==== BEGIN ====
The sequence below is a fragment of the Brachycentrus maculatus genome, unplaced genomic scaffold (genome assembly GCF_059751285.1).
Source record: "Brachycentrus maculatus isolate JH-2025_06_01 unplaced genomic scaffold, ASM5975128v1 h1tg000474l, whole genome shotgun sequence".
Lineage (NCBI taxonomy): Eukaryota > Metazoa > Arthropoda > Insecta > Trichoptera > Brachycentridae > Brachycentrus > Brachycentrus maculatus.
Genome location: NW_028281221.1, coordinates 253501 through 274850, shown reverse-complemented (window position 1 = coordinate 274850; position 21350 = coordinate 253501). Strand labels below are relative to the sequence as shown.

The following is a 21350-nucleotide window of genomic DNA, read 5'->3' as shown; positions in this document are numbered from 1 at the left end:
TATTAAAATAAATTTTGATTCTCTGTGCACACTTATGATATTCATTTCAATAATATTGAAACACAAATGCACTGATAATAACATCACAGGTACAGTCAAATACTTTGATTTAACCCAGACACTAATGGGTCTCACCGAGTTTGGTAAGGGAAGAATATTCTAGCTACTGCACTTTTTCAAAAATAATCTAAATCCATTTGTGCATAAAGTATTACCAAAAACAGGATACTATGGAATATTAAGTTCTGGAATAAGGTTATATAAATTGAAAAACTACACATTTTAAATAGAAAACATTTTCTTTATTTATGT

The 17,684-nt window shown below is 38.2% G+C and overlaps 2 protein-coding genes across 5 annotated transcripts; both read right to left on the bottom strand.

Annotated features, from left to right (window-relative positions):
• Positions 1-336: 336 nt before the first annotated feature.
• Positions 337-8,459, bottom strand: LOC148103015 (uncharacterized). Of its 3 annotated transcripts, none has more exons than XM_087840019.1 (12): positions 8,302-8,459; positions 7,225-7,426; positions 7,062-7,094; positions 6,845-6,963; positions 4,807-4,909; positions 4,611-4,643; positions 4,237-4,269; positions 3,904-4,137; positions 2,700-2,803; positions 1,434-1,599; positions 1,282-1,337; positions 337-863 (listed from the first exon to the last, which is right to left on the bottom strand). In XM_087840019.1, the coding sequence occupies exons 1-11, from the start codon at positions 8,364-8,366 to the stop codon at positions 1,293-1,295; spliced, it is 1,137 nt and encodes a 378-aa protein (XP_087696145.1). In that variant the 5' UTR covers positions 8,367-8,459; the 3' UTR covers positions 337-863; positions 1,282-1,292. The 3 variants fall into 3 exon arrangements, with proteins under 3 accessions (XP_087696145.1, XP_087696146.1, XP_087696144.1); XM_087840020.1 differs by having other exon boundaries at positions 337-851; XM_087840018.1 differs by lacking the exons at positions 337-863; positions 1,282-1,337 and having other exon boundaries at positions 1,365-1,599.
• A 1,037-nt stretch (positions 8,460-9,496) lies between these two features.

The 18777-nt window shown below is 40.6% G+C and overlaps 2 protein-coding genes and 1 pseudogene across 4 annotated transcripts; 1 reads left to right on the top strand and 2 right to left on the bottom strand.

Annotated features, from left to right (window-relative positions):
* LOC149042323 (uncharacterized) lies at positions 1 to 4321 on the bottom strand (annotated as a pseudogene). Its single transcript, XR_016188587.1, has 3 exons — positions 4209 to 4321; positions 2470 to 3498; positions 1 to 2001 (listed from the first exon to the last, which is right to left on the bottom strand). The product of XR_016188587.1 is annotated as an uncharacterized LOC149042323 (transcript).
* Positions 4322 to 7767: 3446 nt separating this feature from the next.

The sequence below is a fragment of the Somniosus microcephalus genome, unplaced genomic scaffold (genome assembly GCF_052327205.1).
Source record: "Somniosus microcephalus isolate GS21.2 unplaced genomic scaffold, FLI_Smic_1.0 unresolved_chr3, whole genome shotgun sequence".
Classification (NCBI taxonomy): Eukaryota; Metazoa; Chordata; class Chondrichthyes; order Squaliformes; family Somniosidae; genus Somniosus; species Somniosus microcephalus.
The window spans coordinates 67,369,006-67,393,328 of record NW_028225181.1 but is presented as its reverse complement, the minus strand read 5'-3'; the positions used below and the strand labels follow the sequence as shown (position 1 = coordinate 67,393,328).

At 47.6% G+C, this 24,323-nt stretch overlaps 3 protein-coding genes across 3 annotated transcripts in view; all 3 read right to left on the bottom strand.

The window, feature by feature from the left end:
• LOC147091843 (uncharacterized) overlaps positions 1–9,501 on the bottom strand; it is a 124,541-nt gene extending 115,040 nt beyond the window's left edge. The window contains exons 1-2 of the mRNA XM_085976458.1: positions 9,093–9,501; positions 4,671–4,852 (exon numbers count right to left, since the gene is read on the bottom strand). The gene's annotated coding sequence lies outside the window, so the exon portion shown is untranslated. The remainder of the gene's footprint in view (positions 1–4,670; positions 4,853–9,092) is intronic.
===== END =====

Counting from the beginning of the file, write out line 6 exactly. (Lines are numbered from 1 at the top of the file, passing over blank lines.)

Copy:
TATTAAAATAAATTTTGATTCTCTGTGCACACTTATGATATTCATTTCAATAATATTGAAACACAAATGCACTGATAATAACATCACAGGTACAGTCAAATACTTTGATTTAACCCAGACACTAATGGGTCTCACCGAGTTTGGTAAGGGAAGAATATTCTAGCTACTGCACTTTTTCAAAAATAATCTAAATCCATTTGTGCATAAAGTATTACCAAAAACAGGATACTATGGAATATTAAGTTCTGGAATAAGGTTATATAAATTGAAAAACTACACATTTTAAATAGAAAACATTTTCTTTATTTATGT